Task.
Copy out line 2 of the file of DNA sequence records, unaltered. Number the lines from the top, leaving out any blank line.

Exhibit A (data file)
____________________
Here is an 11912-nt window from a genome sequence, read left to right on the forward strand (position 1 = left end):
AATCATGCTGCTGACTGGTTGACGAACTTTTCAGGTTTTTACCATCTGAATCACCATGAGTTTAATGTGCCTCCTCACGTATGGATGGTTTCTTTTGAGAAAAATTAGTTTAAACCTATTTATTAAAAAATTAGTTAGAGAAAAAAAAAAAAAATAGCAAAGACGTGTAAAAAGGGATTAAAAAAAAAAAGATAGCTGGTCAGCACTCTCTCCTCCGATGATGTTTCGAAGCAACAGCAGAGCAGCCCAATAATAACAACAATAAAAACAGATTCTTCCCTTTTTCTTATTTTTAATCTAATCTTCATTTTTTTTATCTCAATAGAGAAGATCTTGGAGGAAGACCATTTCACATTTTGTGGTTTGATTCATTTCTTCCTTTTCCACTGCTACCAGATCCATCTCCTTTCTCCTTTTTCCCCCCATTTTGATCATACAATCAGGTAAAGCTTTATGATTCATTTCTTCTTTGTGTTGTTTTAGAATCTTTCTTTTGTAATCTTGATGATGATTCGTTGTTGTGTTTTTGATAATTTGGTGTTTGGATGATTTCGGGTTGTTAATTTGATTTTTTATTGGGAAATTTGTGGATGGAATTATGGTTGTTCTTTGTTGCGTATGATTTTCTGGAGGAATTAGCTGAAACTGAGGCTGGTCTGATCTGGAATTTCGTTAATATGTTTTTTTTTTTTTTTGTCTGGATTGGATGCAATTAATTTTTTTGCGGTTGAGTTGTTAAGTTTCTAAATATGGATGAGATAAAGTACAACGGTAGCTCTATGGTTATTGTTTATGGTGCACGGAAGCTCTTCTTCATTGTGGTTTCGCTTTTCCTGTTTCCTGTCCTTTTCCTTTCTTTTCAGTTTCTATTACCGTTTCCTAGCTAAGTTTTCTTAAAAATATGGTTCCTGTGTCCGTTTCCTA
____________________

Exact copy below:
AATCATGCTGCTGACTGGTTGACGAACTTTTCAGGTTTTTACCATCTGAATCACCATGAGTTTAATGTGCCTCCTCACGTATGGATGGTTTCTTTTGAGAAAAATTAGTTTAAACCTATTTATTAAAAAATTAGTTAGAGAAAAAAAAAAAAAATAGCAAAGACGTGTAAAAAGGGATTAAAAAAAAAAAGATAGCTGGTCAGCACTCTCTCCTCCGATGATGTTTCGAAGCAACAGCAGAGCAGCCCAATAATAACAACAATAAAAACAGATTCTTCCCTTTTTCTTATTTTTAATCTAATCTTCATTTTTTTTATCTCAATAGAGAAGATCTTGGAGGAAGACCATTTCACATTTTGTGGTTTGATTCATTTCTTCCTTTTCCACTGCTACCAGATCCATCTCCTTTCTCCTTTTTCCCCCCATTTTGATCATACAATCAGGTAAAGCTTTATGATTCATTTCTTCTTTGTGTTGTTTTAGAATCTTTCTTTTGTAATCTTGATGATGATTCGTTGTTGTGTTTTTGATAATTTGGTGTTTGGATGATTTCGGGTTGTTAATTTGATTTTTTATTGGGAAATTTGTGGATGGAATTATGGTTGTTCTTTGTTGCGTATGATTTTCTGGAGGAATTAGCTGAAACTGAGGCTGGTCTGATCTGGAATTTCGTTAATATGTTTTTTTTTTTTTTTGTCTGGATTGGATGCAATTAATTTTTTTGCGGTTGAGTTGTTAAGTTTCTAAATATGGATGAGATAAAGTACAACGGTAGCTCTATGGTTATTGTTTATGGTGCACGGAAGCTCTTCTTCATTGTGGTTTCGCTTTTCCTGTTTCCTGTCCTTTTCCTTTCTTTTCAGTTTCTATTACCGTTTCCTAGCTAAGTTTTCTTAAAAATATGGTTCCTGTGTCCGTTTCCTA